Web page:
"It'll kick your ass," Mathus says with no hesitation. "You had to work what they call 'squirrel watch,' which was two six-hour shifts a day. They come and they drag you out of the bunk, put some groceries in your pie hole and then they send you out on the deck and you hump it for six hours. You get off, go eat, fall back in your bunk and sleep for six hours. You either work from six to noon and six to midnight or the opposite hours, so they always got a watch on 24 hours a day. I always liked what they call the back watch, which was midnight to six and noon to six, because at night it was so quiet on the river and everybody's asleep and you're just goin' down the river real slow -- I don't know, it was neat to get to see the sun come up every morning and shit like that."
As with workers on oil rigs, deckhands work a month and then take a month off. On his months off, Mathus bought a pickup truck, slapped a camper top on the back, tossed a mattress, his guitar, a stove and a few books in the back and hit the road. "I just drove all over this country by myself, man," he remembers. "It was real liberating -- you got 30 days, you got money in your pocket. I was 18, 19 years old. You want to go east, you go east, you want to go west, you go west. No deadlines, nobody tellin' you what to do. I went out to the Rockies, to California, Mexico, all over the place, and I ended up settling up here in North Carolina 'cause I liked it so good."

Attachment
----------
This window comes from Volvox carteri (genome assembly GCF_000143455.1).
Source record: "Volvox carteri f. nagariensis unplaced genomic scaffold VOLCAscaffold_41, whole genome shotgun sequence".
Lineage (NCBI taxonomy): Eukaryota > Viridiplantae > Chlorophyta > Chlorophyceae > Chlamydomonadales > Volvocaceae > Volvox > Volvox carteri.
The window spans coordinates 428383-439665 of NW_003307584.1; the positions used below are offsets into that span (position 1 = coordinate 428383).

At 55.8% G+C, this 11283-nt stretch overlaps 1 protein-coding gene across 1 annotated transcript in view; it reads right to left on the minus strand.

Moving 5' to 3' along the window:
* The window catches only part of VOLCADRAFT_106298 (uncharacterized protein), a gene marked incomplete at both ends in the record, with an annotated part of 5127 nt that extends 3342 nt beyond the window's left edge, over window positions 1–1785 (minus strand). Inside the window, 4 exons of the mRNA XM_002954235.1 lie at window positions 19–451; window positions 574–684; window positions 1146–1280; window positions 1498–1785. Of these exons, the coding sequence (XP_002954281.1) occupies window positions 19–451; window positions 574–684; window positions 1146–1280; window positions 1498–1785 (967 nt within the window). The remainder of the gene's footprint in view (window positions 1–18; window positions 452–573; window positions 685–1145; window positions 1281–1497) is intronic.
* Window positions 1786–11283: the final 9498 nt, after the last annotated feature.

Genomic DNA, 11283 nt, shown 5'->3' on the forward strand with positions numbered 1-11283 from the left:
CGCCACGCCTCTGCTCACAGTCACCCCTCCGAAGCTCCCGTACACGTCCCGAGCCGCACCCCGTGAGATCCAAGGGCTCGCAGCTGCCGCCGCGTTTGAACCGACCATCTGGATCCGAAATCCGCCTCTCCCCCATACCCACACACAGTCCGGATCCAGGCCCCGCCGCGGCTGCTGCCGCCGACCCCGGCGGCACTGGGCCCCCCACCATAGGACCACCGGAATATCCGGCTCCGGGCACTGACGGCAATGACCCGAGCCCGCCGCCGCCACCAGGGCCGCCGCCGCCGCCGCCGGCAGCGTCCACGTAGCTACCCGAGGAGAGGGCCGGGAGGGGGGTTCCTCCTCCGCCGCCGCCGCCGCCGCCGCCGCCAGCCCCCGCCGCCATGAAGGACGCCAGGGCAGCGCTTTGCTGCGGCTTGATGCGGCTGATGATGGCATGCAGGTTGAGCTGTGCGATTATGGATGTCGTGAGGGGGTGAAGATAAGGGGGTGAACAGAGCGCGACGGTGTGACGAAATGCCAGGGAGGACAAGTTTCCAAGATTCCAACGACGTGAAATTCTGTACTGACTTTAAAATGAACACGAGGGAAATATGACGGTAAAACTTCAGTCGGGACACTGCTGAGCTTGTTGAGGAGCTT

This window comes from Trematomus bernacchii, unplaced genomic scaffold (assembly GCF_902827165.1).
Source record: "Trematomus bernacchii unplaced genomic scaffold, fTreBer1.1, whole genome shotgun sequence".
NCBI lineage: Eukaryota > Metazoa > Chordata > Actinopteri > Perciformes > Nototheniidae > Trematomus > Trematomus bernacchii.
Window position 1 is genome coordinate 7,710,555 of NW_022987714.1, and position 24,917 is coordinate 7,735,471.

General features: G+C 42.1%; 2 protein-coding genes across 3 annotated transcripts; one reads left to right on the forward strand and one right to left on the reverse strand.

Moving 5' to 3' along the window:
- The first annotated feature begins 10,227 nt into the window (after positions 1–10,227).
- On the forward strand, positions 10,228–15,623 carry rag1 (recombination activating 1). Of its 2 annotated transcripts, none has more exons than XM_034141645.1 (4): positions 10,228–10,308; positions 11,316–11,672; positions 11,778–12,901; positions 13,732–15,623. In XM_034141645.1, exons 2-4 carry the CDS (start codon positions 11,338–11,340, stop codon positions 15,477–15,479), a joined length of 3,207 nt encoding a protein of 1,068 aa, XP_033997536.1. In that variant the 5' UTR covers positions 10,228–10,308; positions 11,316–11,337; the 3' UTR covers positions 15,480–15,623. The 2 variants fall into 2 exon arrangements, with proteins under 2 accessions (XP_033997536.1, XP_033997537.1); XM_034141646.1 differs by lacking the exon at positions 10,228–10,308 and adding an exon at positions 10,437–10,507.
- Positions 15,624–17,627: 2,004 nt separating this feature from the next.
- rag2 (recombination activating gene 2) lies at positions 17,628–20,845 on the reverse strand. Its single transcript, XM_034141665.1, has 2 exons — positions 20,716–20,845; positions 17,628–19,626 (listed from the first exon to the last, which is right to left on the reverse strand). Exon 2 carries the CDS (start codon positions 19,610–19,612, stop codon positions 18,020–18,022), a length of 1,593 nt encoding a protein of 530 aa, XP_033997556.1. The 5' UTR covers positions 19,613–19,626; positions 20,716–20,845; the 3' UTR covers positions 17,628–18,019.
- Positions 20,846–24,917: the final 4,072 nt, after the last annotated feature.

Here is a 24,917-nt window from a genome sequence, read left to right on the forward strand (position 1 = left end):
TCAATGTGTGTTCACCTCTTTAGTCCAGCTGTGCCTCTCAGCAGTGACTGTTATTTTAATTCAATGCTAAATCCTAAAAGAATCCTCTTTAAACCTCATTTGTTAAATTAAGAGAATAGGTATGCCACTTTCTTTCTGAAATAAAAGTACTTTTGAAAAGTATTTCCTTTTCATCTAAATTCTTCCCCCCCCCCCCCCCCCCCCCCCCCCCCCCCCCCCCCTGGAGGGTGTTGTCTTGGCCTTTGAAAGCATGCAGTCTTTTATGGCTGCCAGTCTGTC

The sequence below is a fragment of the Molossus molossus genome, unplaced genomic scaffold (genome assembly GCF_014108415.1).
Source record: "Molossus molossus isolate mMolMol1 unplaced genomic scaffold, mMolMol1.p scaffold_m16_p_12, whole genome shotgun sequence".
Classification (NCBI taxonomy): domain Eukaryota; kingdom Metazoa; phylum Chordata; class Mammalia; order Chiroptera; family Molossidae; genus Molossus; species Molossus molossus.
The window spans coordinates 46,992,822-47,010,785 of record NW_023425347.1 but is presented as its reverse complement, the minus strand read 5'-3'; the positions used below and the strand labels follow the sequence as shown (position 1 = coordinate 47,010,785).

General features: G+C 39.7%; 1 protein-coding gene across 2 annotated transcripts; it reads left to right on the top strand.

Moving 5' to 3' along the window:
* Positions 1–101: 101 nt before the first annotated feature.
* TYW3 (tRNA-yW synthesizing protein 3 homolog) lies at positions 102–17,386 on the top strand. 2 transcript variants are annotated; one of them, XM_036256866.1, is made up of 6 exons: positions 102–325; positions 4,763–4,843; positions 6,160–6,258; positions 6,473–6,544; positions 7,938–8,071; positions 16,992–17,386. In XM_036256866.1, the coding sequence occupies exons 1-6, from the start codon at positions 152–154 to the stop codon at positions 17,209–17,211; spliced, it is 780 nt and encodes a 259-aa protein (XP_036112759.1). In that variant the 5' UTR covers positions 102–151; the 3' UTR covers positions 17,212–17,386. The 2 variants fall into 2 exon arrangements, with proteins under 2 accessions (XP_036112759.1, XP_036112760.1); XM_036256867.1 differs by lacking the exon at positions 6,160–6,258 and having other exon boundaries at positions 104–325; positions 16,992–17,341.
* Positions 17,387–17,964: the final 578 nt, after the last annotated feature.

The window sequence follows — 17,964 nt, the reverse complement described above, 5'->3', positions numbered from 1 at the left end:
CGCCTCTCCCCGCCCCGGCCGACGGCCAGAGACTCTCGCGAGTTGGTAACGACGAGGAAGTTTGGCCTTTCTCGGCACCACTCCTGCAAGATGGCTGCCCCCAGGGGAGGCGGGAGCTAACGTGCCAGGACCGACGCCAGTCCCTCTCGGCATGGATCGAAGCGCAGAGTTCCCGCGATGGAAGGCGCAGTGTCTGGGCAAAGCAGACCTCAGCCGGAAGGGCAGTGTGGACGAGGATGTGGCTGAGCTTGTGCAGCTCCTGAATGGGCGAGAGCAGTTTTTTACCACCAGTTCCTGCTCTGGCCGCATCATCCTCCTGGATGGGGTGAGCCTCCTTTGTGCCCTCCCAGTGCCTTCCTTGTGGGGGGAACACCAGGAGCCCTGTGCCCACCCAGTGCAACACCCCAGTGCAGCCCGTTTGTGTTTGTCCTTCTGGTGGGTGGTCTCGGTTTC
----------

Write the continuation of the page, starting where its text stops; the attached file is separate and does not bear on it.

Mathus's life on the river came to an end when he was offered a promotion. "I knew if I stayed on the decks too long I'd get my fuckin' hand squashed off or somethin', and they wanted me to come up to the wheelhouse and learn that stuff, but I didn't want to become a pilot, so I picked guitar over anything else, as I have continued to do for some reason for the rest of my life."
Two Texans have helped him along his way. One was the Continental Club's Steve Wertheimer, whom Mathus won over as a sideman in Cedell Davis's band. Another changed his sound on the guitar. No, it wasn't Little Joe Washington or Albert Collins. Instead, it was Allen Hill. The antic Allen Oldies Band front man doubles as the artist relations rep at Houston's Rockin' Robin Guitars, and he sold Mathus a six-string built at the music instrument shop on T.C. Jester. "I showed it to him in front of the Continental, and said, 'Whoa! That's a Cadillac guitar. That's my TV guitar right there,'" says Hill.
Adds Mathus, "Now I got the Houston sound on my guitar."